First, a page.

Wait a minute.
Wait A Minute!
WAIT A MINUTE!
What the heck is going on here?
The North Dakota Legislature raised your taxes, and everybody’s cheering!
Republicans: Gov. Doug Burgum, Attorney General Wayne Stenehjem, Tax Commissioner Ryan Rauschenberger.
Democrats: Sen.. Heidi Heitkamp, Tax Commissioner candidate Kylie Overson.
The chant: “A victory for North Dakota’s retailers!”
OK, I’m going off on a rant here.
I’m talking about last week’s U.S. Supreme Court ruling that states (including North Dakota) can collect sales taxes from Internet retailers. So now, states that have a law in place can immediately begin collecting sales tax on the books we purchase from used booksellers, or shoes we buy from Zappo’s, or a CD from Amazon, or printer ink cartridges we buy from Canon, or refrigerator filters we buy from Sears.
North Dakota has such a law. It’s a pretty new one, thanks to the passage of Senate Bill 2298 in the 2017 Legislature, which said that if the Supreme Court should ever rule in favor of allowing states to collect sales taxes on Internet purchases, North Dakota will do it.
In the North Dakota Senate, all 47 senators — 38 Republicans and nine Democrats — voted for it. In the House, 56 Republicans and 12 Democrats voted for it, while 22 Republicans and one Democrat voted against it. Republican Gov. Doug Burgum signed it into law. That’s the law that just raised your taxes.
A major tax increase passed with not so much as a whimper. Of course, the tax increase had a “trigger” (sound familiar?): it only took effect if the Supreme Court justices said it could. They did. Last week.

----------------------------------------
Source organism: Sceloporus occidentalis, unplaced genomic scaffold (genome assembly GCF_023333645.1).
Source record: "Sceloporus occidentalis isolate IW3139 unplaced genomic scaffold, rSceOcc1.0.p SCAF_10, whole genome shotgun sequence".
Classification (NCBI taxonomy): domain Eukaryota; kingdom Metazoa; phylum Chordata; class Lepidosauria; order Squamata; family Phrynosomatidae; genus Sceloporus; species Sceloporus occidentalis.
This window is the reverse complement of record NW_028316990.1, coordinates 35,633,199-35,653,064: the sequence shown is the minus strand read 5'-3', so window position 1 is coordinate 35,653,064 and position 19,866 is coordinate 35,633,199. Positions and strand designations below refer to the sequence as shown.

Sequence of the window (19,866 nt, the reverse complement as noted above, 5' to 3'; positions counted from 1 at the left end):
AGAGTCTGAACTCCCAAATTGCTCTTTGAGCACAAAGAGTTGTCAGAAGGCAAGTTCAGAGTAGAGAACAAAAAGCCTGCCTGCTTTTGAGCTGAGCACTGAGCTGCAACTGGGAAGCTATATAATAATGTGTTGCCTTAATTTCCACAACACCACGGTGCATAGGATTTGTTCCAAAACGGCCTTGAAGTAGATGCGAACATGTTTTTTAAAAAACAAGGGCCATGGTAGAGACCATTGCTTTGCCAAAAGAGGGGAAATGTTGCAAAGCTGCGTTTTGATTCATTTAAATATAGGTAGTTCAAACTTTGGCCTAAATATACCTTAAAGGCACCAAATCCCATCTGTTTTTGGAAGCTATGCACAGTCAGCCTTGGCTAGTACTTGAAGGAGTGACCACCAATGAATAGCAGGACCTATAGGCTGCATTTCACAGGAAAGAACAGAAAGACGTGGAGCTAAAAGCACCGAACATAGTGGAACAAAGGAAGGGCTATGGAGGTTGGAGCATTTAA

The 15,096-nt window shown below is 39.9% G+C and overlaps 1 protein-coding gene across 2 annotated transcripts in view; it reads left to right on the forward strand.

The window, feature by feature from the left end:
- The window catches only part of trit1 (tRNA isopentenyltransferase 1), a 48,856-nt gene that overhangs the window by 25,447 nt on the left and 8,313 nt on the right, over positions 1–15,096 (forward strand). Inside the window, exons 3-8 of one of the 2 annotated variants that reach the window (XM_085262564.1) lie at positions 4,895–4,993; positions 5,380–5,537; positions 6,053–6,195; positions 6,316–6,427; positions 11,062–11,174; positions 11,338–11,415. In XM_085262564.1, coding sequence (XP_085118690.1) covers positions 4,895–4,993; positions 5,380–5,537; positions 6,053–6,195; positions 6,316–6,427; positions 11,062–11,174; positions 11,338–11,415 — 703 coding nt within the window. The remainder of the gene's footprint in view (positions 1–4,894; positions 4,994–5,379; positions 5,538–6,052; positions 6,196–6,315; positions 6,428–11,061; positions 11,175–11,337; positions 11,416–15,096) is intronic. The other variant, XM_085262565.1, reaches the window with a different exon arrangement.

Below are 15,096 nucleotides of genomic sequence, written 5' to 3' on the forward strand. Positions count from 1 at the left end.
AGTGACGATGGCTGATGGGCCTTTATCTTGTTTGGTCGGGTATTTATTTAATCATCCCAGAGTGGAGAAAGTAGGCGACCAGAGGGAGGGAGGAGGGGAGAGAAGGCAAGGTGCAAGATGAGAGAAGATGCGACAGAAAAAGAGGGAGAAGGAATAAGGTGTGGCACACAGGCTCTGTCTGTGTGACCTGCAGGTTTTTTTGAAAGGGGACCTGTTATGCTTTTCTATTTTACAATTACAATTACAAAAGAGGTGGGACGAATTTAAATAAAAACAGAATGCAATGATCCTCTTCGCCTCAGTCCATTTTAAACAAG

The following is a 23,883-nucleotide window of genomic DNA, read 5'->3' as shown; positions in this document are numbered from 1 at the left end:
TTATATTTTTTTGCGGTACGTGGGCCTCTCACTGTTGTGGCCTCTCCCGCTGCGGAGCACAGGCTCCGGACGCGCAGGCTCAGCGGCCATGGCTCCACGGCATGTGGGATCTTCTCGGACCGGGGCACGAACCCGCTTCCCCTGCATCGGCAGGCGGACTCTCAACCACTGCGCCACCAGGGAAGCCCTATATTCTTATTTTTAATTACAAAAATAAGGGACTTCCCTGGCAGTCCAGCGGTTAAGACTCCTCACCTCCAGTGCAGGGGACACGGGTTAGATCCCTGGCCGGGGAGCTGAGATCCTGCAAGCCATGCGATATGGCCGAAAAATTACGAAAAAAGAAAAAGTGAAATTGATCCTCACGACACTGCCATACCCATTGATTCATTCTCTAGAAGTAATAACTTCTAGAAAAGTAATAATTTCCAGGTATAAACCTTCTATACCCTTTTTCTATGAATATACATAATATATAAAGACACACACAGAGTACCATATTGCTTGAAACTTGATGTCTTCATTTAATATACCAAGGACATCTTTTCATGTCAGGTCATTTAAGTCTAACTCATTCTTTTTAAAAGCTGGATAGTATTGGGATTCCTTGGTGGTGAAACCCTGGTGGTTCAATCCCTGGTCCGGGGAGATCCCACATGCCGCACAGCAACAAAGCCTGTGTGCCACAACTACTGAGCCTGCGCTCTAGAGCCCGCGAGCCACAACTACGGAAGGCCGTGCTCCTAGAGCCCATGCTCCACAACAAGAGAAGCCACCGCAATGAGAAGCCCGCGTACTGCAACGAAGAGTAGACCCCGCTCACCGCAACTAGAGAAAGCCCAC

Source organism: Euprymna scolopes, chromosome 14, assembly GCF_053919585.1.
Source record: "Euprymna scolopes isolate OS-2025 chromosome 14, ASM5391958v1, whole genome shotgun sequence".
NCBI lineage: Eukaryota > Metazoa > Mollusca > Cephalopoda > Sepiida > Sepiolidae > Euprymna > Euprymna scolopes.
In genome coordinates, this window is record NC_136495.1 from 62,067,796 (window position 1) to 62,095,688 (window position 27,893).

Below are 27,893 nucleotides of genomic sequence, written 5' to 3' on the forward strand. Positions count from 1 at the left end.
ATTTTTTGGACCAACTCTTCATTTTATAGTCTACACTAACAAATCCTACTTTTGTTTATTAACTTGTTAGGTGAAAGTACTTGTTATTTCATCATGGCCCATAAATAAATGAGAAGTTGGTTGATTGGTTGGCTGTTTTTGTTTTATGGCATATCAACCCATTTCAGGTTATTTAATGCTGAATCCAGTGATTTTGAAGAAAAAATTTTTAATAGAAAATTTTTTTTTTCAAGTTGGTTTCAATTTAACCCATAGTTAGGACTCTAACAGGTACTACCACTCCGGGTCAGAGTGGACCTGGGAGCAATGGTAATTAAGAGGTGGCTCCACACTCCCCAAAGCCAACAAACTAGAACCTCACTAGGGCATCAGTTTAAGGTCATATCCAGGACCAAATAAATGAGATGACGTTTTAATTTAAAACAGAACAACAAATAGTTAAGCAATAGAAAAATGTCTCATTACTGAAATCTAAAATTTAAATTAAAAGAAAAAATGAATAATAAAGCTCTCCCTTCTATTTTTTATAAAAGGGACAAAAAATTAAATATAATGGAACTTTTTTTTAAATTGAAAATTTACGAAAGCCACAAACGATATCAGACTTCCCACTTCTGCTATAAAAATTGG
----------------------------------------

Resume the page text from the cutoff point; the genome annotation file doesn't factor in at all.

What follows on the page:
The decision was hailed nationally as a “victory for brick-and-mortar businesses that have been complaining for years that they are at a disadvantage by having to charge sales taxes while their online competitors don’t.”
And the states complained they were missing out on billions of dollars in revenue. One of the newspaper stories I read about this past week quoted a fellow from something called the Institute on Taxation and Economic Policy as saying, “State and local governments have really been dealing with a nightmare scenario for several years now.”
Oh cry me a river. No one is going to change their shopping habits because they have to pay sales tax — an extra 5 percent or so.
People shop online because they can get exactly what they want, which is not always the case locally, usually at a substantially lower price than if they bought it locally, and have it delivered to their door, in a matter of days.
Paying an extra 5 percent sales tax, when they’re saving 20 to 30 percent — or more — is not going to deter them.